It is commonly believed that certain eating habits, such as eating quickly and irregularly, eating big meals, eating between meals, or eating directly before sleep, may contribute to the appearance of the symptoms of this disease. However, several studies failed to confirm the influence of these habits on the occurrence/aggravation of the disease symptoms [7–10]. The present study showed no influence of regularity and speed of eating meals or eating between meals on the occurrence of GERD symptoms. However, an association was found between the low number of meals, i.e. 1–2 meals a day, and having the symptoms. Because there are no literature data on the number of meals a day eaten by the patients, we cannot compare this observation with other study results. However, according to general dietary principles, eating rarely is not a healthy habit and therefore it should be recommended, also to GERD patients, to eat more meals each day – minimum 3, and, optimally, 4 or 5 meals a day. It can be assumed that with 1–2 meals a day, each meal is larger. In this present study patients often had one large meal instead of dinner and supper, which could increase the occurrence of symptoms. This observation is in line with the biomechanical theory, according to which excessive (lasting many years) stretching of the stomach walls, e.g. due to big meals and air accumulating in the fundus of the stomach during eating, leads to weakening the mechanisms regulating the functions of lower oesophageal sphincter (LES) [11]. The association between large meals and heartburn has also been shown in papers by other authors [8, 12].
Literature sources most often list the following products as refluxogenic: products/dishes high in fat, spicy or sour, citrus fruits and juices, alliums, tomatoes and tomato juice, chocolate, coffee, beverages and products containing peppermint, carbonated beverages, and alcohol. These products cause or aggravate GERD symptoms by various mechanisms, e.g. decreasing tension of the LES, delaying stomach evacuation, stimulating sensory receptors in the oesophagus, or increasing gastric juice secretion [13–16]. In the present study, patients reported symptoms most often after consumption of the following products/dishes: fatty, fried, sour, or spicy food, fruits and sweets (mostly chocolate). Moreover, patients with GERD, more often than healthy subjects, ate tomatoes and tomato products, citrus fruits and juices, chocolate and chocolate products, and peppermint tea. Some of these products may have contributed to their complaints. Apparently, not only eating certain products, but also the frequency of eating them may play a role in causing/aggravating disease symptoms. This issue requires further research. The negative influence of some of the above-mentioned products was confirmed in a Korean study, where products such as alcohol, bakery products, carbonated beverages, and caffeine-containing products were also enumerated as refluxogenic [7]. A positive correlation between high fat intake and GERD symptoms was confirmed by the research of other authors [17, 18]. Fatty products/dishes decrease LES tension and delay stomach evacuation, which contributes to GERD symptoms [7, 8, 19–21]. Several studies failed to confirm the role of a diet high in fat in triggering the disease symptoms [15, 22–24]. Zheng et al., contrary to our study, did not confirm the influence of eating fried dishes and fruits on the occurrence and severity of GERD symptoms [5]. Sour or spicy food and sweets were denoted as causing the disease symptoms in a study by Śmiechowska and Cugowska [25]. These results were also confirmed by our study. Sour products, fruits and fruit juices – due to low pH – and spicy products/dishes – due to the presence of irritant alkaloids, such as capsaicin – stimulate mechanoreceptors in the oesophagus, which may cause unpleasant symptoms, especially if inflammatory lesions of the mucous membrane are present in the oesophagus [14, 16, 26]. Dore et al., in turn, did not confirm the association between chocolate products and the disease symptoms [9]. The present study showed that drinking peppermint infusion constitutes a risk factor for GERD. It seems, however, that this result should be interpreted with caution, because the fact that the patients had peppermint tea significantly more often might have been caused by their intent to alleviate stomach complaints and a lack of awareness that peppermint infusion may cause/intensify heartburn. Literature sources suggest that peppermint decreases LES tension; moreover, peppermint oil (studied in animal models) relaxes the smooth muscles of the alimentary tract [27, 28]. Oliveria et al. found that 8% of heartburn patients reported complaints after consuming peppermint [18]. In contrast, Terry et al. and Bulat et al. did not observe any effect of consuming products and beverages with peppermint on reflux episodes [26, 29]. This issue requires further research.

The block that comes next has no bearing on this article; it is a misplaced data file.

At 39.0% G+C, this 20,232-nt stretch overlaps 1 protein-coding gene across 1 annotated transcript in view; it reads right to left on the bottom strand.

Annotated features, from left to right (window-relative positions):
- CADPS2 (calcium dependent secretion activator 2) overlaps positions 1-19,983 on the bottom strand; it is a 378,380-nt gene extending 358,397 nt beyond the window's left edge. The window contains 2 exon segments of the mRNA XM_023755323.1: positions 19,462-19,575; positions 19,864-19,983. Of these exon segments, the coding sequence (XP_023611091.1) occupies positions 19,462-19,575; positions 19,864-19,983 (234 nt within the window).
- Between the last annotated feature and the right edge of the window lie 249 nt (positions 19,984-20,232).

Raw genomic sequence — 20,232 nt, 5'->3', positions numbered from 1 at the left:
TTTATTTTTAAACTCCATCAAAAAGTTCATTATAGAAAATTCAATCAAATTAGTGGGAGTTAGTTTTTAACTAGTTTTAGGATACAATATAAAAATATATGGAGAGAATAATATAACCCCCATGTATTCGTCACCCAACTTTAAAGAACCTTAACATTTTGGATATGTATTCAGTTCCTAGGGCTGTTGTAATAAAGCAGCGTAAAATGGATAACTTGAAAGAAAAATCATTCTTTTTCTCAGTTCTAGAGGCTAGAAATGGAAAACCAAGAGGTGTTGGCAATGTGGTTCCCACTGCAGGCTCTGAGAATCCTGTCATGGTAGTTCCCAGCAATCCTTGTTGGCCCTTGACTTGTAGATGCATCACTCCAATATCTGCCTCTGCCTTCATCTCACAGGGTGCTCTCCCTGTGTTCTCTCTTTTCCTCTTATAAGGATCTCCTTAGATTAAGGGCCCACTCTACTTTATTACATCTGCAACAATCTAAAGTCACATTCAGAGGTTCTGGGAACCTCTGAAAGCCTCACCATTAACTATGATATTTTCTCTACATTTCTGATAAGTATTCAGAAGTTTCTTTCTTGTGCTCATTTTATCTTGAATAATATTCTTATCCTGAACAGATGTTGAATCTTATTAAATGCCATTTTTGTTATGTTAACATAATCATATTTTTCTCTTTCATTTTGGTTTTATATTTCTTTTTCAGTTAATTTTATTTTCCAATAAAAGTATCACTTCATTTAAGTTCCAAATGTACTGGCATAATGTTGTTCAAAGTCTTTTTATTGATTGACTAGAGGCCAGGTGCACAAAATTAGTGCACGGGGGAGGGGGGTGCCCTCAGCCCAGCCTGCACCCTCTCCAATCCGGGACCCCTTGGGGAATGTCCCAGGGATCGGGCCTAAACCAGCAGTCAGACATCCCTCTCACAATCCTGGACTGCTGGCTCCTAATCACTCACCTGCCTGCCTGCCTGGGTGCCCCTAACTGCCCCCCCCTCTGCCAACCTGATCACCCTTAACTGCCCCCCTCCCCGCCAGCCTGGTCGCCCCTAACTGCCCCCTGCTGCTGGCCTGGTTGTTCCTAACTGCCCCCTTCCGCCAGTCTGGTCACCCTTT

Taking into consideration the results of the present study pertaining to prevention of and diet therapy for GERD, it seems that patients should be recommended to eat at least 3 meals a day, preferably 4–5 meals a day, and eat dinner and supper at appropriate times instead of one, big meal in the evening. The role of frequent peppermint tea consumption in GERD development requires further studies. Nevertheless, it is advisable to inform the patients that peppermint infusion is not always a recommended method of soothing stomach complaints.
Taking into consideration the fact that study results regarding the influence of various dietary factors on the presence of the disease symptoms are often contradictory, it seems justified to develop individualised dietary recommendations for GERD patients to improve the effectiveness of diet therapy.


Financing of the study: statutory activity of the National Food and Nutrition Institute.


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Received: 20.01.2014